Do "capitalization effects" for public goods reveal the public's willingness to pay?

Nicolai Kuminoff, Jaren C. Pope

Research output: Contribution to journalArticlepeer-review

134 Scopus citations


This article develops a welfare theoretic framework for interpreting evidence on the impacts of public programs on housing markets. We extend Rosen's hedonic model to explain how housing prices capitalize exogenous shocks to public goods and externalities. The model predicts that trading between heterogeneous buyers and sellers will drive a wedge between these "capitalization effects" and welfare changes. We test this hypothesis in the context of changes in measures of school quality in five metropolitan areas. Results from boundary discontinuity designs suggest that capitalization effects understate parents' willingness to pay for public school improvements by as much as 75%.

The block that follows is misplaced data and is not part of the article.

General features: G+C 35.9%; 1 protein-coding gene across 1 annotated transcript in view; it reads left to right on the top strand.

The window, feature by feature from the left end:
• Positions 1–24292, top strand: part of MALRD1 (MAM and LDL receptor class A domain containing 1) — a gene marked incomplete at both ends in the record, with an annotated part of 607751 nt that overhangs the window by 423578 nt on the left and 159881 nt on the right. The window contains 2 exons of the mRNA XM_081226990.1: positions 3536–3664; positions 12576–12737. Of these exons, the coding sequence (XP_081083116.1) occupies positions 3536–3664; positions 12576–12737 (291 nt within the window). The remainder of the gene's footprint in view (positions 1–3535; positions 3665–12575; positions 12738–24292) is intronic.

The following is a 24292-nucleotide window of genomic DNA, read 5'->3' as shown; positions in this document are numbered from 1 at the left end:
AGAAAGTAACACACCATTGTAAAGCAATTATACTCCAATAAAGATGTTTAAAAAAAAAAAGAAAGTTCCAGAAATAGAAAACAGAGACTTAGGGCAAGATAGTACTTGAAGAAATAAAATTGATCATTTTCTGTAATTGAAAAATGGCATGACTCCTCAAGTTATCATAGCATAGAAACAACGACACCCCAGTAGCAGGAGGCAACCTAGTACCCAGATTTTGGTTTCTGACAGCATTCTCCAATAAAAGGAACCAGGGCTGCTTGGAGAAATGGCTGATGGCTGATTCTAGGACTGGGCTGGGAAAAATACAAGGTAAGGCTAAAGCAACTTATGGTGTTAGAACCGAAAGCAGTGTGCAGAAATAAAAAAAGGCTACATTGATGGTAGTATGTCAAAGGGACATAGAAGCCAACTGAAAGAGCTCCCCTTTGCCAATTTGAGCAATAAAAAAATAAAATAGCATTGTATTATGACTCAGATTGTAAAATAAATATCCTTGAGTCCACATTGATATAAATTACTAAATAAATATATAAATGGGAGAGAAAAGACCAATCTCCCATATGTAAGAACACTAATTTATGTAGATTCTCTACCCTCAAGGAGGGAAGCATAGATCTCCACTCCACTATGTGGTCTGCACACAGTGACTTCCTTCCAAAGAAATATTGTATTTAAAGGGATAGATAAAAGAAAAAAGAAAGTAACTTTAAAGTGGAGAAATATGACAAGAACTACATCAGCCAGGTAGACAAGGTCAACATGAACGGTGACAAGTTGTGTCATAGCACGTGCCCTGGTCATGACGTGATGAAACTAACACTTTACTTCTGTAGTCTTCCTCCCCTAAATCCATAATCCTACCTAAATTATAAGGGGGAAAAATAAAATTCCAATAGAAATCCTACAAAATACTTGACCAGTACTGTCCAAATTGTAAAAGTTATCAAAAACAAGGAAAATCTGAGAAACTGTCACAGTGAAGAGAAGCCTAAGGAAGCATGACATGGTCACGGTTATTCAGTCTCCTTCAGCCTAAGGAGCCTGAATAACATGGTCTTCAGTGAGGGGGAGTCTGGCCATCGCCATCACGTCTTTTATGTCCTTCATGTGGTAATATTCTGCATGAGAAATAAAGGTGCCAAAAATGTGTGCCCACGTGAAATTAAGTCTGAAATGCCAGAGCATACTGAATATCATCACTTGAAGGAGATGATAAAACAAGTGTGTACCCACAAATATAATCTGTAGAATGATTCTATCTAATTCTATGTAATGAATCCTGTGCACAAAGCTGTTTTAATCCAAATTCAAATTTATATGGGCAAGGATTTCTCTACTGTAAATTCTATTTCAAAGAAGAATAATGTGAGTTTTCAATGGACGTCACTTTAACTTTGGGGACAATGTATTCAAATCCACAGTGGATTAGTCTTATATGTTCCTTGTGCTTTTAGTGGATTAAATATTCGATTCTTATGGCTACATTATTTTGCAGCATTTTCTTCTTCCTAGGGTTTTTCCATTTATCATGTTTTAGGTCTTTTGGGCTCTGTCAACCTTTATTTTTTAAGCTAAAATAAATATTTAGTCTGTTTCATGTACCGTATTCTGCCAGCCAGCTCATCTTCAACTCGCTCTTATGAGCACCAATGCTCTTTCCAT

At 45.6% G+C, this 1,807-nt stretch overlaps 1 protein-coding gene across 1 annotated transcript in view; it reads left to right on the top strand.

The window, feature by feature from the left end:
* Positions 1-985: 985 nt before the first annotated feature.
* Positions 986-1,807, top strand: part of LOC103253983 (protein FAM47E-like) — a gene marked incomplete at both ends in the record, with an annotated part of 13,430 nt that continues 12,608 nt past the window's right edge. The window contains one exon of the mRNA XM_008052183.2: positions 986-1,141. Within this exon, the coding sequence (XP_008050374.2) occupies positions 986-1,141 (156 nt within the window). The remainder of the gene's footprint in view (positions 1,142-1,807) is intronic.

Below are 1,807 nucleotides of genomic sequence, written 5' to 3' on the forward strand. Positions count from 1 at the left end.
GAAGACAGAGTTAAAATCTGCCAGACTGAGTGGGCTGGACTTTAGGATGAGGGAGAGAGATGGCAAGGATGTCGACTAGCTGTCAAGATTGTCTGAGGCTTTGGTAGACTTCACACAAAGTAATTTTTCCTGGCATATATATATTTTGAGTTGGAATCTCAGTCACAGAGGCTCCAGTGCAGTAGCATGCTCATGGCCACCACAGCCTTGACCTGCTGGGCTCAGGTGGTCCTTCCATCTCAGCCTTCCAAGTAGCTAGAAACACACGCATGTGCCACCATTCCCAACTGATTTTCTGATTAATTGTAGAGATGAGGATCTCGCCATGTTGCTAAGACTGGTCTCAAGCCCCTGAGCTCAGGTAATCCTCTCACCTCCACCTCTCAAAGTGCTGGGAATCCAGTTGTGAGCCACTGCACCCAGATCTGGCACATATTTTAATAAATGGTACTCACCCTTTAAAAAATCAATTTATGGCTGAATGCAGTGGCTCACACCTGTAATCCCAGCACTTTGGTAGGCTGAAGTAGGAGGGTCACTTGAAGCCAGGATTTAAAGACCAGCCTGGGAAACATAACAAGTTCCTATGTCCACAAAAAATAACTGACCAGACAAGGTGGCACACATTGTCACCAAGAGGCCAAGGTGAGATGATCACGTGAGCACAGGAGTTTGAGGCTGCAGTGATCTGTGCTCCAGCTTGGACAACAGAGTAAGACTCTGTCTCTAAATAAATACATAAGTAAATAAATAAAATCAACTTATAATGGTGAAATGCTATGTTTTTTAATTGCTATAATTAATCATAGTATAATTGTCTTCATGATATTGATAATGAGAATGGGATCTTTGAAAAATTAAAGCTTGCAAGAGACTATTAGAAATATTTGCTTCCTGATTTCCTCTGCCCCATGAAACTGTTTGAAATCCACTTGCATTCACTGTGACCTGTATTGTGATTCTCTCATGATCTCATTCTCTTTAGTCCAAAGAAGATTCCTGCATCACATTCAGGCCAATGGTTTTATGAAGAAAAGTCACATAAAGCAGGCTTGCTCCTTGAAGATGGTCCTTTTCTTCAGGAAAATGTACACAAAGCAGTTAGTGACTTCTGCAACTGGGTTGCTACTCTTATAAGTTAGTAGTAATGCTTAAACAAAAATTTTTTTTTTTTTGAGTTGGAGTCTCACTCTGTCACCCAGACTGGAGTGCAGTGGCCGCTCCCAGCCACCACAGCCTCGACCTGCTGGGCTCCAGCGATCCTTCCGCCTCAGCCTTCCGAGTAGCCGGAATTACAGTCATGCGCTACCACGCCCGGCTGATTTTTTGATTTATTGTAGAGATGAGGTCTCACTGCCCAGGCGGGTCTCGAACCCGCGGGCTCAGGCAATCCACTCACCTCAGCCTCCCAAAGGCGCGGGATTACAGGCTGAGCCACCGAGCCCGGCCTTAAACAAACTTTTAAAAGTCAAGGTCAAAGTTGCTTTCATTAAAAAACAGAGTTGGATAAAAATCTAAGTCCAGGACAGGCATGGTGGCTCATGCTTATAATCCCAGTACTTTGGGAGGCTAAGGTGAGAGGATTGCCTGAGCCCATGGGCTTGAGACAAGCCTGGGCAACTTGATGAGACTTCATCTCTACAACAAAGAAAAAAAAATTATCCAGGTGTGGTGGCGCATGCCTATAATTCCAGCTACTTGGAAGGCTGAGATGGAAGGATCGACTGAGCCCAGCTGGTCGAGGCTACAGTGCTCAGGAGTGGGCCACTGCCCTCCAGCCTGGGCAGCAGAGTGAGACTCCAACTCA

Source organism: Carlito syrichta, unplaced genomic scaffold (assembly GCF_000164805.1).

Original languageEnglish (US)
Pages (from-to)1227-1250
Number of pages24
JournalInternational Economic Review
Issue number4
StatePublished - Nov 1 2014

ASJC Scopus subject areas

  • Economics and Econometrics


Dive into the research topics of 'Do "capitalization effects" for public goods reveal the public's willingness to pay?'. Together they form a unique fingerprint.

Cite this